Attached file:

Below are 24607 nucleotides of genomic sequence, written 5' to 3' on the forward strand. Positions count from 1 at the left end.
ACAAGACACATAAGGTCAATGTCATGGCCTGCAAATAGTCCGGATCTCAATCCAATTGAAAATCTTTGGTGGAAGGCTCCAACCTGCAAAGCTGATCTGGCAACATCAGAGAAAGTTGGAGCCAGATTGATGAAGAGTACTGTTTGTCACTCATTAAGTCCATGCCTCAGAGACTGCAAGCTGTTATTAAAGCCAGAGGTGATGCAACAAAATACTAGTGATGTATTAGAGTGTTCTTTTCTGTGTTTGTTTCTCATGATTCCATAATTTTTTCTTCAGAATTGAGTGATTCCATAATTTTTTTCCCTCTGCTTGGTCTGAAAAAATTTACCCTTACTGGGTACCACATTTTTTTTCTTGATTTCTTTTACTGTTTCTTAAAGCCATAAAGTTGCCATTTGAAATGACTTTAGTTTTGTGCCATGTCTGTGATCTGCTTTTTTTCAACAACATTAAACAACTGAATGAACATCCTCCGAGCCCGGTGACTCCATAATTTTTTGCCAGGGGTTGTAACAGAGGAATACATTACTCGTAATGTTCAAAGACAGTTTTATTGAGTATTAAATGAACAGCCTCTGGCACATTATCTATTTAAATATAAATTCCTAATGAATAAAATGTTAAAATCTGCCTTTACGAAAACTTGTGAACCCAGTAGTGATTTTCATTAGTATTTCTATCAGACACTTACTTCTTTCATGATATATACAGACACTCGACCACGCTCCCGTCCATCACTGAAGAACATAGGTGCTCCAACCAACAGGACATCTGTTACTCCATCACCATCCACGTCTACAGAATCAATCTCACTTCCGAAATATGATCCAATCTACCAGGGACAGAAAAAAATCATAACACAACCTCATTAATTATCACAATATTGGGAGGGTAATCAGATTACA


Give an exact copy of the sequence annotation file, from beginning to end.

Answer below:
Below are 24607 nucleotides of genomic sequence, written 5' to 3' on the forward strand. Positions count from 1 at the left end.
ACAAGACACATAAGGTCAATGTCATGGCCTGCAAATAGTCCGGATCTCAATCCAATTGAAAATCTTTGGTGGAAGGCTCCAACCTGCAAAGCTGATCTGGCAACATCAGAGAAAGTTGGAGCCAGATTGATGAAGAGTACTGTTTGTCACTCATTAAGTCCATGCCTCAGAGACTGCAAGCTGTTATTAAAGCCAGAGGTGATGCAACAAAATACTAGTGATGTATTAGAGTGTTCTTTTCTGTGTTTGTTTCTCATGATTCCATAATTTTTTCTTCAGAATTGAGTGATTCCATAATTTTTTTCCCTCTGCTTGGTCTGAAAAAATTTACCCTTACTGGGTACCACATTTTTTTTCTTGATTTCTTTTACTGTTTCTTAAAGCCATAAAGTTGCCATTTGAAATGACTTTAGTTTTGTGCCATGTCTGTGATCTGCTTTTTTTCAACAACATTAAACAACTGAATGAACATCCTCCGAGCCCGGTGACTCCATAATTTTTTGCCAGGGGTTGTAACAGAGGAATACATTACTCGTAATGTTCAAAGACAGTTTTATTGAGTATTAAATGAACAGCCTCTGGCACATTATCTATTTAAATATAAATTCCTAATGAATAAAATGTTAAAATCTGCCTTTACGAAAACTTGTGAACCCAGTAGTGATTTTCATTAGTATTTCTATCAGACACTTACTTCTTTCATGATATATACAGACACTCGACCACGCTCCCGTCCATCACTGAAGAACATAGGTGCTCCAACCAACAGGACATCTGTTACTCCATCACCATCCACGTCTACAGAATCAATCTCACTTCCGAAATATGATCCAATCTACCAGGGACAGAAAAAAATCATAACACAACCTCATTAATTATCACAATATTGGGAGGGTAATCAGATTACA